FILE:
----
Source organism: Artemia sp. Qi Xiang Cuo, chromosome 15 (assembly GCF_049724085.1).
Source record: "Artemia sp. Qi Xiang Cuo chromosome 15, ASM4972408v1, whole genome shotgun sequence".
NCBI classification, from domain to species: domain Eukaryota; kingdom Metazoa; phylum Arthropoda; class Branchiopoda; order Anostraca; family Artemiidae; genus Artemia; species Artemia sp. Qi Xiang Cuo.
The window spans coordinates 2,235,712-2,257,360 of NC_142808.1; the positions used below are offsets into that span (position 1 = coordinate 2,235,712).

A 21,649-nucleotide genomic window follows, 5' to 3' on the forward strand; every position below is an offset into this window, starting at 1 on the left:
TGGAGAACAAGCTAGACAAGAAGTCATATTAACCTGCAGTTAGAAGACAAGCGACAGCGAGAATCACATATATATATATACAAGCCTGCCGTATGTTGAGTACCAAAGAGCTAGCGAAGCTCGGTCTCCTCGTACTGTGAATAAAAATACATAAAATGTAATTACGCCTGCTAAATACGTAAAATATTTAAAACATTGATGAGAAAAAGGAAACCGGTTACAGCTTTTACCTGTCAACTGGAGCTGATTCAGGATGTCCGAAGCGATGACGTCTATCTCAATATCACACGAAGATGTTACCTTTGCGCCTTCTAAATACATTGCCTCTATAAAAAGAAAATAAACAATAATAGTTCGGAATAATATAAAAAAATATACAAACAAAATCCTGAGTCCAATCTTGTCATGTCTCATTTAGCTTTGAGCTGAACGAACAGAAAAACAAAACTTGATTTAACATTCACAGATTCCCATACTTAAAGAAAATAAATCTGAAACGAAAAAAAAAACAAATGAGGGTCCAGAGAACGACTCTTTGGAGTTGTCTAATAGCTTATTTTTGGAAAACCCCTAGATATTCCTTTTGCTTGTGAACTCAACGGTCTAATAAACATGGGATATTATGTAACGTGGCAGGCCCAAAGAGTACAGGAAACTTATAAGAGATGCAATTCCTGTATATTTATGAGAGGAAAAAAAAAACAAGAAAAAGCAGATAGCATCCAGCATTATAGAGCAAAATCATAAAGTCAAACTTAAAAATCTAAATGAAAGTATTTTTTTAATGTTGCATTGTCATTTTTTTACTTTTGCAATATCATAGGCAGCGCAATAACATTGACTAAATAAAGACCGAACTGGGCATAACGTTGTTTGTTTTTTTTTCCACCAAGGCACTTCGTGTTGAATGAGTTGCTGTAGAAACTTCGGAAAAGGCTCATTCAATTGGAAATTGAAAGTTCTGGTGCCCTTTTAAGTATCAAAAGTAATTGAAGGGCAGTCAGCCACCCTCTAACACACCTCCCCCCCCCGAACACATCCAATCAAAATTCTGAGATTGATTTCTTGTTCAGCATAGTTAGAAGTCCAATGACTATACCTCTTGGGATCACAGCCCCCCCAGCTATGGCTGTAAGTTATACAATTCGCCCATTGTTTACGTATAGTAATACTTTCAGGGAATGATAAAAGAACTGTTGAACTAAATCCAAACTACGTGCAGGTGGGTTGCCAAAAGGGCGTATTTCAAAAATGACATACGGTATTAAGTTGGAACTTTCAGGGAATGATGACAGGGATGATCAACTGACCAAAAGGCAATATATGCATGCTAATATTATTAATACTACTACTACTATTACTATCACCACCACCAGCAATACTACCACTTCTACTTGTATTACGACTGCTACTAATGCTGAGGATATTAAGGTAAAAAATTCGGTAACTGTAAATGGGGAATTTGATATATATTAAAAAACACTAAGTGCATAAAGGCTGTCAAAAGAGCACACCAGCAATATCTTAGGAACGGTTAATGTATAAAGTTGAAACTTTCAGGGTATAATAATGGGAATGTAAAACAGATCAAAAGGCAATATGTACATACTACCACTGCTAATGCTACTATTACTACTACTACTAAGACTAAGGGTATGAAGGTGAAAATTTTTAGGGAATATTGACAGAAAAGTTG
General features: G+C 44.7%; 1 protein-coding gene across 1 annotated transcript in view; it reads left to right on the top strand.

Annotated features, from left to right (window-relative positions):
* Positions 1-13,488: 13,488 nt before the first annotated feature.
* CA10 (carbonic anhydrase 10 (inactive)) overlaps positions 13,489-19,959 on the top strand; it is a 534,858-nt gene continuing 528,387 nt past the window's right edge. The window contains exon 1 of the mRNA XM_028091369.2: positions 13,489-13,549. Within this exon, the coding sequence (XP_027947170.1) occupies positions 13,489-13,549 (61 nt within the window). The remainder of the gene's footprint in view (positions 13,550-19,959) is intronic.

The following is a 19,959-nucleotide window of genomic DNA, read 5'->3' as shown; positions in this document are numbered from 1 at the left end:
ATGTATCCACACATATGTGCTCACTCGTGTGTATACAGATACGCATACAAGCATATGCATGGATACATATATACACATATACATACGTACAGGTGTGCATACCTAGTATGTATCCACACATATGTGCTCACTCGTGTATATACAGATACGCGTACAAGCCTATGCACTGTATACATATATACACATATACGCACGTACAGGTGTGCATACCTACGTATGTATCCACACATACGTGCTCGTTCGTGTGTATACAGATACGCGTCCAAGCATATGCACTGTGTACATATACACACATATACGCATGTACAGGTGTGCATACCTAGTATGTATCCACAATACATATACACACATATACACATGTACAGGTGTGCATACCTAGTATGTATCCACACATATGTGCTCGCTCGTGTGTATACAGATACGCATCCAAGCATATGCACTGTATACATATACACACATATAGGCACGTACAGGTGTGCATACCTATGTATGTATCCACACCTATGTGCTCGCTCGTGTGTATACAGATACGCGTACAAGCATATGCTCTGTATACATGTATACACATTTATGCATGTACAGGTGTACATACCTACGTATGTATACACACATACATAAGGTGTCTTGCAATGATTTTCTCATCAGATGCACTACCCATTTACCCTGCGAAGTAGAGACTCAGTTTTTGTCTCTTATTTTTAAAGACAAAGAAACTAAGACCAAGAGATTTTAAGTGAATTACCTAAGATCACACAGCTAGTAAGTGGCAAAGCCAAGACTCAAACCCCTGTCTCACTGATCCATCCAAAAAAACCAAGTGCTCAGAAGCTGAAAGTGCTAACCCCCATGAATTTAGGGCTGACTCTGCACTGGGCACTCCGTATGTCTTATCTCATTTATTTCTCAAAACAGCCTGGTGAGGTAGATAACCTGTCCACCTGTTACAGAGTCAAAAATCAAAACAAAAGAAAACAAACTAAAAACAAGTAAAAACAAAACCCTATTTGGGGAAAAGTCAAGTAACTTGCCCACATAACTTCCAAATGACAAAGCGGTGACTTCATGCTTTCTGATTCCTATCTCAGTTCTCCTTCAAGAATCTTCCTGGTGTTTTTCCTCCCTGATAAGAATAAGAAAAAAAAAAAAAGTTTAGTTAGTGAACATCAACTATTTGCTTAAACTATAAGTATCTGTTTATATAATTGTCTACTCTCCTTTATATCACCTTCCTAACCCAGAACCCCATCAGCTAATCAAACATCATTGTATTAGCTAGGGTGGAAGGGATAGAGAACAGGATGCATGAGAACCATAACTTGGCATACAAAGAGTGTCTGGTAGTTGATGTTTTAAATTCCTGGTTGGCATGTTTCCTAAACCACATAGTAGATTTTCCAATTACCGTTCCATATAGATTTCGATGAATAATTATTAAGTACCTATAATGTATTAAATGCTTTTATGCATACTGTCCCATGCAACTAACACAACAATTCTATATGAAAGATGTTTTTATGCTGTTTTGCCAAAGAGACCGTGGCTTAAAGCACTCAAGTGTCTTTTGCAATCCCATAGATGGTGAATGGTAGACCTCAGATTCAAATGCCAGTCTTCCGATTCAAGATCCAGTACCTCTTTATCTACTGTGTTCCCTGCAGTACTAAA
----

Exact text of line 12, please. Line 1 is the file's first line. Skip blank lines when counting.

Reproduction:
ATGTATCCACACATATGTGCTCACTCGTGTGTATACAGATACGCATACAAGCATATGCATGGATACATATATACACATATACATACGTACAGGTGTGCATACCTAGTATGTATCCACACATATGTGCTCACTCGTGTATATACAGATACGCGTACAAGCCTATGCACTGTATACATATATACACATATACGCACGTACAGGTGTGCATACCTACGTATGTATCCACACATACGTGCTCGTTCGTGTGTATACAGATACGCGTCCAAGCATATGCACTGTGTACATATACACACATATACGCATGTACAGGTGTGCATACCTAGTATGTATCCACAATACATATACACACATATACACATGTACAGGTGTGCATACCTAGTATGTATCCACACATATGTGCTCGCTCGTGTGTATACAGATACGCATCCAAGCATATGCACTGTATACATATACACACATATAGGCACGTACAGGTGTGCATACCTATGTATGTATCCACACCTATGTGCTCGCTCGTGTGTATACAGATACGCGTACAAGCATATGCTCTGTATACATGTATACACATTTATGCATGTACAGGTGTACATACCTACGTATGTATACACACATACATAAGGTGTCTTGCAATGATTTTCTCATCAGATGCACTACCCATTTACCCTGCGAAGTAGAGACTCAGTTTTTGTCTCTTATTTTTAAAGACAAAGAAACTAAGACCAAGAGATTTTAAGTGAATTACCTAAGATCACACAGCTAGTAAGTGGCAAAGCCAAGACTCAAACCCCTGTCTCACTGATCCATCCAAAAAAACCAAGTGCTCAGAAGCTGAAAGTGCTAACCCCCATGAATTTAGGGCTGACTCTGCACTGGGCACTCCGTATGTCTTATCTCATTTATTTCTCAAAACAGCCTGGTGAGGTAGATAACCTGTCCACCTGTTACAGAGTCAAAAATCAAAACAAAAGAAAACAAACTAAAAACAAGTAAAAACAAAACCCTATTTGGGGAAAAGTCAAGTAACTTGCCCACATAACTTCCAAATGACAAAGCGGTGACTTCATGCTTTCTGATTCCTATCTCAGTTCTCCTTCAAGAATCTTCCTGGTGTTTTTCCTCCCTGATAAGAATAAGAAAAAAAAAAAAAGTTTAGTTAGTGAACATCAACTATTTGCTTAAACTATAAGTATCTGTTTATATAATTGTCTACTCTCCTTTATATCACCTTCCTAACCCAGAACCCCATCAGCTAATCAAACATCATTGTATTAGCTAGGGTGGAAGGGATAGAGAACAGGATGCATGAGAACCATAACTTGGCATACAAAGAGTGTCTGGTAGTTGATGTTTTAAATTCCTGGTTGGCATGTTTCCTAAACCACATAGTAGATTTTCCAATTACCGTTCCATATAGATTTCGATGAATAATTATTAAGTACCTATAATGTATTAAATGCTTTTATGCATACTGTCCCATGCAACTAACACAACAATTCTATATGAAAGATGTTTTTATGCTGTTTTGCCAAAGAGACCGTGGCTTAAAGCACTCAAGTGTCTTTTGCAATCCCATAGATGGTGAATGGTAGACCTCAGATTCAAATGCCAGTCTTCCGATTCAAGATCCAGTACCTCTTTATCTACTGTGTTCCCTGCAGTACTAAA